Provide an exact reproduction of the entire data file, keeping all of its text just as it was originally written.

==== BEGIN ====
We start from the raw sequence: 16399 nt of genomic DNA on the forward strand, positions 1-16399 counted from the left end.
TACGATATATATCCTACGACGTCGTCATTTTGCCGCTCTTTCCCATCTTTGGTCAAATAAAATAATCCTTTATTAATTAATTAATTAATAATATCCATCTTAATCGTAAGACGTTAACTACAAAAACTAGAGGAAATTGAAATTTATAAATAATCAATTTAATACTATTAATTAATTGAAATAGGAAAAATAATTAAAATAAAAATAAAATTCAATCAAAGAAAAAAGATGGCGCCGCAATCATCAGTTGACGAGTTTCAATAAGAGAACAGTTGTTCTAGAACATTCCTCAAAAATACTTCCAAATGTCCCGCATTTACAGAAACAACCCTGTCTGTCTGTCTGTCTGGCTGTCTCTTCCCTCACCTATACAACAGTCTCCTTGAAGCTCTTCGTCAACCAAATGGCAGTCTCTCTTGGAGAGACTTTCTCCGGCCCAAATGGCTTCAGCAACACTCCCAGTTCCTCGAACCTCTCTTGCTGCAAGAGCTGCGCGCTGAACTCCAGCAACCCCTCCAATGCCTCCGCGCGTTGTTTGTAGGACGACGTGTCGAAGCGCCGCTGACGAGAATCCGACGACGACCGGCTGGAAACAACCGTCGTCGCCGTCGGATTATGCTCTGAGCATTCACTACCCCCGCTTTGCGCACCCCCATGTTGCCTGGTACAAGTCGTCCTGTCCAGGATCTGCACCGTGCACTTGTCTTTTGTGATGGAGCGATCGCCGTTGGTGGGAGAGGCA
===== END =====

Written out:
We start from the raw sequence: 16399 nt of genomic DNA on the forward strand, positions 1-16399 counted from the left end.
TACGATATATATCCTACGACGTCGTCATTTTGCCGCTCTTTCCCATCTTTGGTCAAATAAAATAATCCTTTATTAATTAATTAATTAATAATATCCATCTTAATCGTAAGACGTTAACTACAAAAACTAGAGGAAATTGAAATTTATAAATAATCAATTTAATACTATTAATTAATTGAAATAGGAAAAATAATTAAAATAAAAATAAAATTCAATCAAAGAAAAAAGATGGCGCCGCAATCATCAGTTGACGAGTTTCAATAAGAGAACAGTTGTTCTAGAACATTCCTCAAAAATACTTCCAAATGTCCCGCATTTACAGAAACAACCCTGTCTGTCTGTCTGTCTGGCTGTCTCTTCCCTCACCTATACAACAGTCTCCTTGAAGCTCTTCGTCAACCAAATGGCAGTCTCTCTTGGAGAGACTTTCTCCGGCCCAAATGGCTTCAGCAACACTCCCAGTTCCTCGAACCTCTCTTGCTGCAAGAGCTGCGCGCTGAACTCCAGCAACCCCTCCAATGCCTCCGCGCGTTGTTTGTAGGACGACGTGTCGAAGCGCCGCTGACGAGAATCCGACGACGACCGGCTGGAAACAACCGTCGTCGCCGTCGGATTATGCTCTGAGCATTCACTACCCCCGCTTTGCGCACCCCCATGTTGCCTGGTACAAGTCGTCCTGTCCAGGATCTGCACCGTGCACTTGTCTTTTGTGATGGAGCGATCGCCGTTGGTGGGAGAGGCA